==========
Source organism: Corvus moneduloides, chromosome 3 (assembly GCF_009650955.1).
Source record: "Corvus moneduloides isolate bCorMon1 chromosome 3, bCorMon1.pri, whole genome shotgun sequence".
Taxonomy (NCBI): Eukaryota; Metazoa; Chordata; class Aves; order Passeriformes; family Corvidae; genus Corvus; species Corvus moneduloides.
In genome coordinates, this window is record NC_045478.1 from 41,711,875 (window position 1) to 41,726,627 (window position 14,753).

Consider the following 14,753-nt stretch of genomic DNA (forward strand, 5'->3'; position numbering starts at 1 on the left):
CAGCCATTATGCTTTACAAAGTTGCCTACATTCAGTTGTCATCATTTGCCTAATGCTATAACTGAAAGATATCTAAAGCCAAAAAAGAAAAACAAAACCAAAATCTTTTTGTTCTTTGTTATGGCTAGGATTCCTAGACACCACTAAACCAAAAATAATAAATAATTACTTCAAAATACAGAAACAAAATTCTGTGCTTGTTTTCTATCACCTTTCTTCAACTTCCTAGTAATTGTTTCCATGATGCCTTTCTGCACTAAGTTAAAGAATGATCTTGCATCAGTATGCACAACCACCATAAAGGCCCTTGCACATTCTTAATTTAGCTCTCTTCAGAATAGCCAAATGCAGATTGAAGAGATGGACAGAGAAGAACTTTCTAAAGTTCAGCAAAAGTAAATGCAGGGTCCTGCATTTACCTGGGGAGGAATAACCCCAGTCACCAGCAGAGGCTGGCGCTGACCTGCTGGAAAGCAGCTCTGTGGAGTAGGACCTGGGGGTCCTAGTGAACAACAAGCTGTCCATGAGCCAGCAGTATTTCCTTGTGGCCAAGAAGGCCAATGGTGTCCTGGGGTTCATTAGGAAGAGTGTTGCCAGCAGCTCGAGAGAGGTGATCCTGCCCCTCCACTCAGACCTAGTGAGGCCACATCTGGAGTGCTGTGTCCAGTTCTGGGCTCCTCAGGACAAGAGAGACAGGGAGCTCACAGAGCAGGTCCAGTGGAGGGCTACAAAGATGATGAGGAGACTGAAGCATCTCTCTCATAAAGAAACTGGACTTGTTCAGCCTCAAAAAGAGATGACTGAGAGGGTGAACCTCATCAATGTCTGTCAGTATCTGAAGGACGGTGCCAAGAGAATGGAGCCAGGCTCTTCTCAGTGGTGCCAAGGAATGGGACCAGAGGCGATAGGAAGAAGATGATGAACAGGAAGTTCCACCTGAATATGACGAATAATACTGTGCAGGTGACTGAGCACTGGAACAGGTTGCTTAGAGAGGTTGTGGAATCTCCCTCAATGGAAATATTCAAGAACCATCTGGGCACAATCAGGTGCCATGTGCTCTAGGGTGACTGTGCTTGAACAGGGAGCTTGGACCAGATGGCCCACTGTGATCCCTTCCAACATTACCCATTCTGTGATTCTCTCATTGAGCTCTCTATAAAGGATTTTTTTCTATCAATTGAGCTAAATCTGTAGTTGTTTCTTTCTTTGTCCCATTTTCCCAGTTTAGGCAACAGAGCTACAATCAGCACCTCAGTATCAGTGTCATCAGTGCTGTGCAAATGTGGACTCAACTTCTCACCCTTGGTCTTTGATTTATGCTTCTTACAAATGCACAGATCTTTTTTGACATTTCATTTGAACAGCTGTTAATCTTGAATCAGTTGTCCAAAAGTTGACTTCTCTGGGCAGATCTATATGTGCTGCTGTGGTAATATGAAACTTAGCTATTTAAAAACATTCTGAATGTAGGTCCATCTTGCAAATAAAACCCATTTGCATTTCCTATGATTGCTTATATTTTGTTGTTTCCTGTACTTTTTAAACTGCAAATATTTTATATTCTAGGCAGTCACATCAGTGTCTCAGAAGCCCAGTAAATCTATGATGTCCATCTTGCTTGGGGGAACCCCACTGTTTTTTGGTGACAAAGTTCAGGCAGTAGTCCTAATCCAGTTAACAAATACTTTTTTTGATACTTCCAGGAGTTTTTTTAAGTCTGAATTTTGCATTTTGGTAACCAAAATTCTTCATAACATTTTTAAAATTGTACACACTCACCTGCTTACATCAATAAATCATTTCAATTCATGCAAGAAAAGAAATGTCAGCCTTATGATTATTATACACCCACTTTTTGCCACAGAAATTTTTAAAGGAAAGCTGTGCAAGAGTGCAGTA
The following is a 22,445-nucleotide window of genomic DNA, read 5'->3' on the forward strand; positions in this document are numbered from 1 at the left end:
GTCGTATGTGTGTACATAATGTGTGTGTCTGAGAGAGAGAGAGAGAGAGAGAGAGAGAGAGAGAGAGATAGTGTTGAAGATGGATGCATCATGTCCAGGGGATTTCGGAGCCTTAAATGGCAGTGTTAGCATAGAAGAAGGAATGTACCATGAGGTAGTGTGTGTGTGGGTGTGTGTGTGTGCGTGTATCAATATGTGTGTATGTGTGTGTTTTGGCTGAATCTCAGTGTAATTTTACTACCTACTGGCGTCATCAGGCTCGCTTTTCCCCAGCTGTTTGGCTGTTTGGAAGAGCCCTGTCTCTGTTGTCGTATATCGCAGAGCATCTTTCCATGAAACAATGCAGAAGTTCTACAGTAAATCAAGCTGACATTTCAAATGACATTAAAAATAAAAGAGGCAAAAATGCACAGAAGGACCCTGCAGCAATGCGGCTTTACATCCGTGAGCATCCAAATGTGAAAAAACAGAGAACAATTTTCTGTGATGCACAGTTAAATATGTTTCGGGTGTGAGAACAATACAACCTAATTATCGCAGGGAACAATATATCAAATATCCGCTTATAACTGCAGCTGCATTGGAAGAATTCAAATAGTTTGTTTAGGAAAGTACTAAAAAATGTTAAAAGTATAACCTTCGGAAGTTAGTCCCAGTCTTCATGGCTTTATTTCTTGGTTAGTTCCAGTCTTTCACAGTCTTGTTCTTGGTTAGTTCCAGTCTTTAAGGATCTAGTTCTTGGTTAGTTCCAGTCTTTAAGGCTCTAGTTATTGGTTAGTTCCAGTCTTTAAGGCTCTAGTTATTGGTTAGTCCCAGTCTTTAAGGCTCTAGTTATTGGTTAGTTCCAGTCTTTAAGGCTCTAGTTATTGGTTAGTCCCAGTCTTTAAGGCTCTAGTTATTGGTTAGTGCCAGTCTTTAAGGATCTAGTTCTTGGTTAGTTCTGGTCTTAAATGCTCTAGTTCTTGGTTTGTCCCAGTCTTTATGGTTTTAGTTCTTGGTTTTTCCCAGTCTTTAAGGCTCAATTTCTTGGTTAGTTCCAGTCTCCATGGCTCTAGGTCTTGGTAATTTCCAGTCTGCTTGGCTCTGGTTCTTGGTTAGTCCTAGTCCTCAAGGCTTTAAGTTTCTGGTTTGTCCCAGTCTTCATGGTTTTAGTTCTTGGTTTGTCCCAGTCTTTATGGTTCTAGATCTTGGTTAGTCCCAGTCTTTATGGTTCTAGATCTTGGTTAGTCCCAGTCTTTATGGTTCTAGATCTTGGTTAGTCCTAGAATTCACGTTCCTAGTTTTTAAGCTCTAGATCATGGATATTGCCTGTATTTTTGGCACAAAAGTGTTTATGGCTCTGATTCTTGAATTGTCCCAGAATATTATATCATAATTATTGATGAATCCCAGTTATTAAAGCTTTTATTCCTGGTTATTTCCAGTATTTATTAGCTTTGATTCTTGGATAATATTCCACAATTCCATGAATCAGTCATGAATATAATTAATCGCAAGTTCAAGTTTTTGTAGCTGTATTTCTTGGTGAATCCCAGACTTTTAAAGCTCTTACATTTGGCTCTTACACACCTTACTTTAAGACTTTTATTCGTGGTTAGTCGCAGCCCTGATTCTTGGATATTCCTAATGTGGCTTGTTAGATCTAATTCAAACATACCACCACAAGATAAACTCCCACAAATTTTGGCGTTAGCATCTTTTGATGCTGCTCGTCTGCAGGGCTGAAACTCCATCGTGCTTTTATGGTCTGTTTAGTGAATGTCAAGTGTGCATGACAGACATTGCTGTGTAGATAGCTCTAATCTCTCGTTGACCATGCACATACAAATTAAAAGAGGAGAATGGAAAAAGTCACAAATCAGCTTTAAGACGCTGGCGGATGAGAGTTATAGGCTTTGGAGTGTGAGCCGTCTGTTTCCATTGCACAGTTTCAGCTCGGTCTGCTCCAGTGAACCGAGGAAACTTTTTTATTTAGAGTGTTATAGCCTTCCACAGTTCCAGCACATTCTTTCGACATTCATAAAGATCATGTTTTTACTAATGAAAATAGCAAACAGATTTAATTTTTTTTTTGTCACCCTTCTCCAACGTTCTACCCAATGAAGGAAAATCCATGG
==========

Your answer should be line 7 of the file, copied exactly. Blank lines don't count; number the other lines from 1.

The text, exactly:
The following is a 22,445-nucleotide window of genomic DNA, read 5'->3' on the forward strand; positions in this document are numbered from 1 at the left end: